‘Scandalous’: Glasgow charity facing axe says older people will suffer

A “lifeline” Glasgow charity which delivers food to hundreds of older people is facing the axe.

The chief executive of Food Train in Govanhill says the city council’s recommendation to stop supporting the service is “scandalous” and will leave older people in danger of becoming “seriously ill”.

Now the charity is appealing to councillors – who meet to discuss the recommendations tomorrow (Thursday, January 12) – to step in and save its shopping, home support and befriending services across the city.

Glasgow Times:

Without Glasgow City Council’s backing, Food Train’s Glasgow branch – where volunteers support more than 400 people with delivering shopping and meals every year – faces closure in March, removing critical support for over-65s already struggling with the cost of living crisis. 

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Food Train’s operations across the city, based at Govanhill, have been supported by Glasgow City Council for the past decade.

Glasgow Times: Michelle CarruthersMichelle Carruthers (Image: Glasgow Food Train)

Its application for funding of £447,000 over the next three years is on a list of bids that members of the City Administration Committee are being recommended to refuse.

Michelle said: “This is a scandalous recommendation – one which will put significant numbers of older people across Glasgow in danger of becoming malnourished and seriously ill.

“To recommend pulling the plug completely on our funding has shocked everyone – to close a vital social support service when the NHS and social care are under huge strain, makes no sense.

“To be hit with this bolt out of the blue less than two days before councillors consider the recommendation is alarming. Hundreds of older people across the whole city will be left without food.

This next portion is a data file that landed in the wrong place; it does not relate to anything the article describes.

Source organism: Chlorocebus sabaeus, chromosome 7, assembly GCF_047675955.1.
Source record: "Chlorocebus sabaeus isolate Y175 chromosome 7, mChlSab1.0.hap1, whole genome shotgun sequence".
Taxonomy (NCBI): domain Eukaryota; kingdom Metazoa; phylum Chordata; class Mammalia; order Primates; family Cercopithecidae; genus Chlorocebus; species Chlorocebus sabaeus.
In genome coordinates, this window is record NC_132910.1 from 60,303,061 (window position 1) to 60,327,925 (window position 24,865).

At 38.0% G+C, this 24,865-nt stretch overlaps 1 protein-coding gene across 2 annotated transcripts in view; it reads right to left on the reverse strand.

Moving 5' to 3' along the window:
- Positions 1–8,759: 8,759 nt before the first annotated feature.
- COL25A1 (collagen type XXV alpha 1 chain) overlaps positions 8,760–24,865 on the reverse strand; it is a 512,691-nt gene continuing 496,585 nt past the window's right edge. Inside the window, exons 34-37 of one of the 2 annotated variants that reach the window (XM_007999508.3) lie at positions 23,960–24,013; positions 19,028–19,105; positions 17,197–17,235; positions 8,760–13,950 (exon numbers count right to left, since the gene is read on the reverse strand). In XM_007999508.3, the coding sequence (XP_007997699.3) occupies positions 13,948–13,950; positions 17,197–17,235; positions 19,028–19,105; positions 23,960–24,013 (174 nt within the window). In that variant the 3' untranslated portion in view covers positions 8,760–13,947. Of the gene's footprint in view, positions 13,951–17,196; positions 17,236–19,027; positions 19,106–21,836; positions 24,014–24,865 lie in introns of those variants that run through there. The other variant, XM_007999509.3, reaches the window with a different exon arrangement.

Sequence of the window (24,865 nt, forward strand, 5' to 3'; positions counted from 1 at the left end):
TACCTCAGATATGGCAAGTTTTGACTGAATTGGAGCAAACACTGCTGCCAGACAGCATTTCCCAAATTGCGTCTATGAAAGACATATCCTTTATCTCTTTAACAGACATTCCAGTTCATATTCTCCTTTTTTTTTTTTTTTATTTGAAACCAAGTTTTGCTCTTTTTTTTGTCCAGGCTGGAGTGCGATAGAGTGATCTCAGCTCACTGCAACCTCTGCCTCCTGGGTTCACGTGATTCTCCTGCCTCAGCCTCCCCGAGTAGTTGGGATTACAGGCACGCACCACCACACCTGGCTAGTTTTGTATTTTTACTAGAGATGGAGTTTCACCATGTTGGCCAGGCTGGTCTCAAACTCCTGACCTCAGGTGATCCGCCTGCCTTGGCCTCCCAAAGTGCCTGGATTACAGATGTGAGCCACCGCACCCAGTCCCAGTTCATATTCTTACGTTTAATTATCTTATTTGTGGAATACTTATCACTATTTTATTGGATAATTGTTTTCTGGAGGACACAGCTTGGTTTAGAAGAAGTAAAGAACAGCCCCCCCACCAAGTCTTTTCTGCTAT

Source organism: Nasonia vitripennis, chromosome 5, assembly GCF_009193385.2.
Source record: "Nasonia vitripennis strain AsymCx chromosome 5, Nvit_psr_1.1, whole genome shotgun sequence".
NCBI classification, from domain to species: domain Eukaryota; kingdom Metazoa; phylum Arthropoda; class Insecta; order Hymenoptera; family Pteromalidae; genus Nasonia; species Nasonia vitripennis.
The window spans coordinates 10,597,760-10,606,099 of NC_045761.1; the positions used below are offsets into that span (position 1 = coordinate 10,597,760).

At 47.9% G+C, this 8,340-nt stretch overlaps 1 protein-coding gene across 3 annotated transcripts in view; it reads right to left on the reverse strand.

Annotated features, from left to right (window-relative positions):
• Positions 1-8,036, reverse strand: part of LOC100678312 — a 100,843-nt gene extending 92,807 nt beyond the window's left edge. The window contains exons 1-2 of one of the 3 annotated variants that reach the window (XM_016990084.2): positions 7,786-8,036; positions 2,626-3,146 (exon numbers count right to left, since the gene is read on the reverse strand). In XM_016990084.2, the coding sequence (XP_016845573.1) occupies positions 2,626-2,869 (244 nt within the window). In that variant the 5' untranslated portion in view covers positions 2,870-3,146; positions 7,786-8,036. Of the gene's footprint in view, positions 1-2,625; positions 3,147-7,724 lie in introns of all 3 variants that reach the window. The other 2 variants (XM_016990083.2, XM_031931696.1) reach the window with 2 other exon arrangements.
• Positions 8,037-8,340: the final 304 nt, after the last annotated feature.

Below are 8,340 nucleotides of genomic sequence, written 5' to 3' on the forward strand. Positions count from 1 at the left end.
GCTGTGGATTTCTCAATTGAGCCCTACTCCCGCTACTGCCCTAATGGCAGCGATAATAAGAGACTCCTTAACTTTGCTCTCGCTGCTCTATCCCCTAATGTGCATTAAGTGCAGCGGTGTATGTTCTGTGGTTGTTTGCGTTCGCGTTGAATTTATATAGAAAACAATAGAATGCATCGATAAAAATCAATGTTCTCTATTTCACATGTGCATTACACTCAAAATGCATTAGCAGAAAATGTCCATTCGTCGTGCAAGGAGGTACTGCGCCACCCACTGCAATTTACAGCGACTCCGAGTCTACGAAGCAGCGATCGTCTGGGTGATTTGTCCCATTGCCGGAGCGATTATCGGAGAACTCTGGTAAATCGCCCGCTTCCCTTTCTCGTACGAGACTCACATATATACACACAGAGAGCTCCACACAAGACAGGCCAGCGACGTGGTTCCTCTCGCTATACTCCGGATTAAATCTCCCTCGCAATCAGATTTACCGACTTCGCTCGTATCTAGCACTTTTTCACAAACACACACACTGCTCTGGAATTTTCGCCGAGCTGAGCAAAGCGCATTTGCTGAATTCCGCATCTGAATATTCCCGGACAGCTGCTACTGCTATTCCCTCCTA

“We’re talking about peoples’ lives. The lives of the older people we support, the lives of the people we employ and the work of the volunteers who work so incredibly hard to make what we do possible. It’s a complete kick in the teeth.”

Food Train leaders are today (Wednesday) contacting councillors and MSPs in an attempt to rally support for the funding recommendation reversal.

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Chairperson Mahdi Hasan, who has been a volunteer with the Glasgow branch for seven years, said: “We know that funding is tight and that difficult decisions need to be made – but how can we rationalise or make economic sense by removing the support systems that would risk worsening lives and piling more pressure on our NHS and social care services at a time when they are already under remarkable strain?

Glasgow Times: Mahdi HasanMahdi Hasan (Image: Gordon Terris/Newsquest)

“Without our deliveries, our members would struggle to get decent and nutritious shopping supplies so that they can eat properly.

“The reality is that many of the services Food Train provides have filled the gap left by years of cuts in council social care budgets.”

Demand on Food Train’s services across Glasgow rocketed by 70 percent during the pandemic.

Michelle added: “Our volunteers and staff were there for record numbers of people across Glasgow when they needed us most. Now we are asking councillors to be there for us.”

Glasgow Times: Kirsty Gibbs says the loss of Food Train would be 'a shock'.Kirsty Gibbs says the loss of Food Train would be ‘a shock’. (Image: Glasgow Food Train)

Kirsty Gibbs, 76, is a wheelchair user and registered blind. She has been supported by Food Train since 2019.

“This is a shock, and it is very short-sighted of the council to remove what is a lifesaver service for many of us,” said Kirsty, a former art teacher who lives in the west end.

“I don’t have any family and I couldn’t ask friends all the time to help me. Supermarkets do deliver but you have to be online and I don’t see well enough to do that – I know many older people simply are not online at all.

“I will be stuck without this.”

Councillor Christina Cannon, City Convener for Education, Communities and Equalities said the process had been “comprehensive and robust” but that the council did not have “an infinite pot of money.”

She added: “This is a huge investment in the third sector and organisations who will deliver a variety of support across the three main aims of the Glasgow Communities Fund (GCF) – equalities, arts and culture and supporting communities.

“We know that organisations who have not been recommend for grant funding will be disappointed and officers will be offering feedback and meaningful support.

“Unfortunately we do not have an infinite pot of money and we need to use the resources of the council – especially during these challenging, financial times – in the most supportive and effective way to meet the needs of Glaswegians and our communities.”


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